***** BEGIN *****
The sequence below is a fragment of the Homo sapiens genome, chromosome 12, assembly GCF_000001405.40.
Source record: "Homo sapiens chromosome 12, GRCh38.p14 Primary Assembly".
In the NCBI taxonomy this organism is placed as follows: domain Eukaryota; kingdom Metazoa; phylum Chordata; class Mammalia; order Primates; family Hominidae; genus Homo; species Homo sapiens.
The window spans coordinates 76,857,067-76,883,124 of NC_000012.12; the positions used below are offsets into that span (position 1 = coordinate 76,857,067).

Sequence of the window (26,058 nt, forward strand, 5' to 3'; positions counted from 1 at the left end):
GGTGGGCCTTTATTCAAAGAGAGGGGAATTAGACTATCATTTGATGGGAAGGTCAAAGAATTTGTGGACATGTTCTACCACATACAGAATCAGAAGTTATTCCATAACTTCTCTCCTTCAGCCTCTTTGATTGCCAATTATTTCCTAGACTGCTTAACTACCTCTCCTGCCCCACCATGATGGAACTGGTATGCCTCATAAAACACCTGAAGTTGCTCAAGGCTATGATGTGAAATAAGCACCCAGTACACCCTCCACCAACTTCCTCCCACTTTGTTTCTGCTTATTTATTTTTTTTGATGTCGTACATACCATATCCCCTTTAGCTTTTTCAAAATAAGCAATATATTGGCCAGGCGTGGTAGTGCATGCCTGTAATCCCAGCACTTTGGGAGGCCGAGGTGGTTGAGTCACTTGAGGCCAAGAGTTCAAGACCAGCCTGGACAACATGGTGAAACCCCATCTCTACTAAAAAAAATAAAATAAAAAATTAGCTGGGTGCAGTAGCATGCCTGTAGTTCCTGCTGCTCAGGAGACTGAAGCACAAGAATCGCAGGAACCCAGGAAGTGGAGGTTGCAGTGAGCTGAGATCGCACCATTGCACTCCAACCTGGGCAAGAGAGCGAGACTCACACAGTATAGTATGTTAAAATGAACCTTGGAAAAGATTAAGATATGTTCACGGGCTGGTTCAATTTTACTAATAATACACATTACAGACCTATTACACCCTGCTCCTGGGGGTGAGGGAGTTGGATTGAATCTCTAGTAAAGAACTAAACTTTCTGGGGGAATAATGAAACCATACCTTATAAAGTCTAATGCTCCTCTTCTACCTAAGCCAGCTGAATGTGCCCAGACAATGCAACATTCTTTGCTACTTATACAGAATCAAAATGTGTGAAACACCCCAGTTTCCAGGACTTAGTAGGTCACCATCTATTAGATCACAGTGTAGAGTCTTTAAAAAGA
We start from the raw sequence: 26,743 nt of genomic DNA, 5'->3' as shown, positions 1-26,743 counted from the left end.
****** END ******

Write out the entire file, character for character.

The sequence below is a fragment of the Homo sapiens genome, chromosome 12, assembly GCF_000001405.40.
Source record: "Homo sapiens chromosome 12, GRCh38.p14 Primary Assembly".
In the NCBI taxonomy this organism is placed as follows: domain Eukaryota; kingdom Metazoa; phylum Chordata; class Mammalia; order Primates; family Hominidae; genus Homo; species Homo sapiens.
The window spans coordinates 76,857,067-76,883,124 of NC_000012.12; the positions used below are offsets into that span (position 1 = coordinate 76,857,067).

Sequence of the window (26,058 nt, forward strand, 5' to 3'; positions counted from 1 at the left end):
GGTGGGCCTTTATTCAAAGAGAGGGGAATTAGACTATCATTTGATGGGAAGGTCAAAGAATTTGTGGACATGTTCTACCACATACAGAATCAGAAGTTATTCCATAACTTCTCTCCTTCAGCCTCTTTGATTGCCAATTATTTCCTAGACTGCTTAACTACCTCTCCTGCCCCACCATGATGGAACTGGTATGCCTCATAAAACACCTGAAGTTGCTCAAGGCTATGATGTGAAATAAGCACCCAGTACACCCTCCACCAACTTCCTCCCACTTTGTTTCTGCTTATTTATTTTTTTTGATGTCGTACATACCATATCCCCTTTAGCTTTTTCAAAATAAGCAATATATTGGCCAGGCGTGGTAGTGCATGCCTGTAATCCCAGCACTTTGGGAGGCCGAGGTGGTTGAGTCACTTGAGGCCAAGAGTTCAAGACCAGCCTGGACAACATGGTGAAACCCCATCTCTACTAAAAAAAATAAAATAAAAAATTAGCTGGGTGCAGTAGCATGCCTGTAGTTCCTGCTGCTCAGGAGACTGAAGCACAAGAATCGCAGGAACCCAGGAAGTGGAGGTTGCAGTGAGCTGAGATCGCACCATTGCACTCCAACCTGGGCAAGAGAGCGAGACTCACACAGTATAGTATGTTAAAATGAACCTTGGAAAAGATTAAGATATGTTCACGGGCTGGTTCAATTTTACTAATAATACACATTACAGACCTATTACACCCTGCTCCTGGGGGTGAGGGAGTTGGATTGAATCTCTAGTAAAGAACTAAACTTTCTGGGGGAATAATGAAACCATACCTTATAAAGTCTAATGCTCCTCTTCTACCTAAGCCAGCTGAATGTGCCCAGACAATGCAACATTCTTTGCTACTTATACAGAATCAAAATGTGTGAAACACCCCAGTTTCCAGGACTTAGTAGGTCACCATCTATTAGATCACAGTGTAGAGTCTTTAAAAAGA
We start from the raw sequence: 26,743 nt of genomic DNA, 5'->3' as shown, positions 1-26,743 counted from the left end.